“Nothing is going to make sense to your American ears.” Menacing as he might be, Alejandro (Benicio Del Toro) is at the same time seductive, instructing the newest member of a US interagency task force headed into Mexico. At once wily and stern, Alejandro assumes that FBI agent Kate (Emily Blunt) is naïve, despite and because of her experience tracking down narcotics traffickers in the US. Alejandro’s disdain here is conspicuous, and so she gazes back at him, doing her best to establish her own authority and also contain her own outrage.
Authority and outrage both go a long way toward defining the cause in Sicario, Denis Villeneuve’s grim contemplation of the ongoing drug war. Alejandro, a Mexican prosecutor turned assassin, is a familiar type in movies, angry and anguished, brilliant and deadly, prone to showing up at any time in any situation perfectly prepared. Though he might sound like he’s blaming her lack of comprehension on her being American, throughout the film, she’s also blamed for being a girl.
This is a complicated process in Sicario. Even as Kate faces men’s scrutiny and misgivings, must turn away their assaults and disprove their assumptions, she’s also presented as a skilled and emphatically ethical agent. This makes her admirable and sympathetic, of course, and so, quite like the usual newbie who comes into a corrupt situation, horrified by what she sees so that you can share in that horror and worry for her. In this case, the horror is hardly surprising: US alphabet agencies — the CIA, the DEA, the FBI — make use of motivated, sometimes less than stable individuals in order to achieve goals that might be best described as morally questionable.
Here again, the goal is an elusive, all-powerful druglord, this time named Fausto Alcaron (Julio Cedillo). Both Alejandro and Kate are brought on by a government contractor, Matt (Josh Brolin), respected for his ability to get jobs done by any means. He doesn’t so much integrate his team (which includes bald and bearded mercenaries and local lawmen with cowboy hats and big mustaches) as he keeps each piece separate, his control absolute and his trust in Alejandro profound. Initially he resists Kate’s suggestion that her FBI partner Reggie (Daniel Kaluuya) come along. He’s an Afghanistan war veteran, which might be fine, but he’s also been to school. “We don’t need any lawyers on this beat,” Matt observes.
The reason for that seems obvious, but Reg does come along, apparently to ensure Kate’s cooperation. What makes her so desirable is a little unclear, but Blunt imbues her with a combination of fierceness and resolve that help you to ride with the narrative illogic. She’s mad at this particular druglord for good enough reasons, made explicit at film’s start. When she and her team come upon a death house and lose some team members to a booby trap she might have anticipated — in a scene exquisitely orchestrated — she’s pretty easily invested in the mission Matt offers.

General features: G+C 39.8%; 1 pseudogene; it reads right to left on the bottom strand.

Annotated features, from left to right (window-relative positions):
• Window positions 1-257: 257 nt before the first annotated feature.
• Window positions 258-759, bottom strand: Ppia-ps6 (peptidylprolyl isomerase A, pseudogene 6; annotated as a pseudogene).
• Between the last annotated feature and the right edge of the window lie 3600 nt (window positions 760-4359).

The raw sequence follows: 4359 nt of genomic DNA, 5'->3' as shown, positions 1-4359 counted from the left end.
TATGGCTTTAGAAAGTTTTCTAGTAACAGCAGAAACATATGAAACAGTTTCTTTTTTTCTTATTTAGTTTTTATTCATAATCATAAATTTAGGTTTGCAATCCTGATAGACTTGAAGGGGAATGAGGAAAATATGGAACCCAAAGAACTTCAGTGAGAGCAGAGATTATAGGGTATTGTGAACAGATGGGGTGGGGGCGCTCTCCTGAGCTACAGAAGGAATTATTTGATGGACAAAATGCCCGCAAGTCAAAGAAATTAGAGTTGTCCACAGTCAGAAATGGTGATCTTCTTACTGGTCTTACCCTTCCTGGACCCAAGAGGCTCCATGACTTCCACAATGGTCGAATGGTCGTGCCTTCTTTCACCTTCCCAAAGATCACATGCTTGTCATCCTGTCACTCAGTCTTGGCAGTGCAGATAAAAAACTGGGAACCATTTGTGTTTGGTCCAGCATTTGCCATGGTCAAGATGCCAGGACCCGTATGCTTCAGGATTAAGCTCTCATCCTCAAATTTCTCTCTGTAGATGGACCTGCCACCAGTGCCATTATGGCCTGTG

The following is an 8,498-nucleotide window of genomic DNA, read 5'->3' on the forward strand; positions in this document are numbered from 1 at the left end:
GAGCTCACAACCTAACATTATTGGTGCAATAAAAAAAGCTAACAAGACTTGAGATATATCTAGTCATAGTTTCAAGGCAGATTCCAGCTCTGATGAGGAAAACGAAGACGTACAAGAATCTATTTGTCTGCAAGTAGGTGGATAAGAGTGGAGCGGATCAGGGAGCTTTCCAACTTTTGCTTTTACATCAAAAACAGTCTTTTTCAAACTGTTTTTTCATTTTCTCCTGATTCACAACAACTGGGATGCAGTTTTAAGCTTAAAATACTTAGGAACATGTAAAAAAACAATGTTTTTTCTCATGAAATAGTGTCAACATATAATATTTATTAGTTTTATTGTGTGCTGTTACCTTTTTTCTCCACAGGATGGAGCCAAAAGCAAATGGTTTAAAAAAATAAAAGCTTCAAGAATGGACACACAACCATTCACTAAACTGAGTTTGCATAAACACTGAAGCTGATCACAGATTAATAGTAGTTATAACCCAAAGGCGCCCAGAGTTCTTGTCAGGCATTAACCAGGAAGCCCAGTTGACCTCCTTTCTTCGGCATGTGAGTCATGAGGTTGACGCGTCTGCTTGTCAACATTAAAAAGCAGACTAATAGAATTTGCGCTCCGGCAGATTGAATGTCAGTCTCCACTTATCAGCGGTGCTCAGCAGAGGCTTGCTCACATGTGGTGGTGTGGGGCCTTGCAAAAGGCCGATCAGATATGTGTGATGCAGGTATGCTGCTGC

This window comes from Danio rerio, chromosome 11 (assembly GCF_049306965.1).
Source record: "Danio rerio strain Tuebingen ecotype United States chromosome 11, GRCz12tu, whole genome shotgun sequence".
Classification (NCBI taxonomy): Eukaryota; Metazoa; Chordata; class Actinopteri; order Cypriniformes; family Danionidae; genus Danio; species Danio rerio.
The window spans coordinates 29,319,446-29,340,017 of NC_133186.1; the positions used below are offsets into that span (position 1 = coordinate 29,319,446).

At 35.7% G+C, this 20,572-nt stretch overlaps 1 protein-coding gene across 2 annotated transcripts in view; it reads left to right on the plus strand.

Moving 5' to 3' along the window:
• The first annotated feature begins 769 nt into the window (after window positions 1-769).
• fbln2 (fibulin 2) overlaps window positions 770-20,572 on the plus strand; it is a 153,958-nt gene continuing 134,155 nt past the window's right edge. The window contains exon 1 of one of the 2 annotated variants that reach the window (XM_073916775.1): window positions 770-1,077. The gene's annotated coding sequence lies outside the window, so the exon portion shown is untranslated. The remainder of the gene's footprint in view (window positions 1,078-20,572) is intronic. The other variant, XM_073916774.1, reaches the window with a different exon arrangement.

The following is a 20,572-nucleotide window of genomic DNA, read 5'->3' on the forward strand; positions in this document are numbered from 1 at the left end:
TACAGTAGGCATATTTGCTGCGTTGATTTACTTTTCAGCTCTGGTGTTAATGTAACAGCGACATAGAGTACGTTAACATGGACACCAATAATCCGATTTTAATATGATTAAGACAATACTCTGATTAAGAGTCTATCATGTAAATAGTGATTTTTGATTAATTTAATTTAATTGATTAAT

When she starts to see more mess, increasing numbers of off-the-books sort of actions committed by Matt’s guys, however, Kate protests. When she asks Alejandro what he’s up to, she’s instructed to mind her business. “You’re asking me how a watch works,” he says slowly, “For now, just keep an eye on the time.”
Kate’s dilemma becomes yours, more or less. Framed mostly by her limited view, Sicario constructs a certain tension out of what you don’t see, what might lurk around a corner or be hidden in nearby shadows. That’s not to say you can’t anticipate trouble, which appears to be more than Kate can do. Of course, you have the benefit of a slow pan or a close-up, so you might see a man across a bar in a way she doesn’t or might guess that going into an underground cartel’s tunnel when she’s been told not to will lead to dangerous discoveries and bloodshed.
Still, what you do see in any film shot by Roger Deakins is equally crucial and sometimes powerful beyond words. More than once, the camera hovers far overhead, so the deserts, highways or mountains below seem impossibly distant and illegible, whether the endless impoverishment of Ciudad Juárez or the thin strand of border crossing over into the US. As the drug runners travel below ground, the surface offers no clues, only desperation and loss. Likewise, the camera watches implacably as Matt and his men make their way over a slight, orange-burned horizon, disappearing into a night that will fill the next sequence, one already famous for its green NVG effects, the spiritual chaos of not being able to see what you’re looking at.
Kate suffers this chaos in most every scene in the movie, and she’s punished for it. She’s afraid and she’s injured and she’s reminded that she’s a woman. Alejandro, of all people, acts as if he’s taken a special interest in her, that she reminds him of someone he once loved. “You look like a little girl when you’re scared,” he says, almost in tenderness but also as means to intimidate. When you at last see what she cannot, when the plot plays out to its inevitable end, you might even feel glad for her, that she doesn’t have to see this, what being victorious costs, what it means to win. Or more accurately, what it means to think you win. For this is the point that Sicario makes most forcefully, that no one can win this war.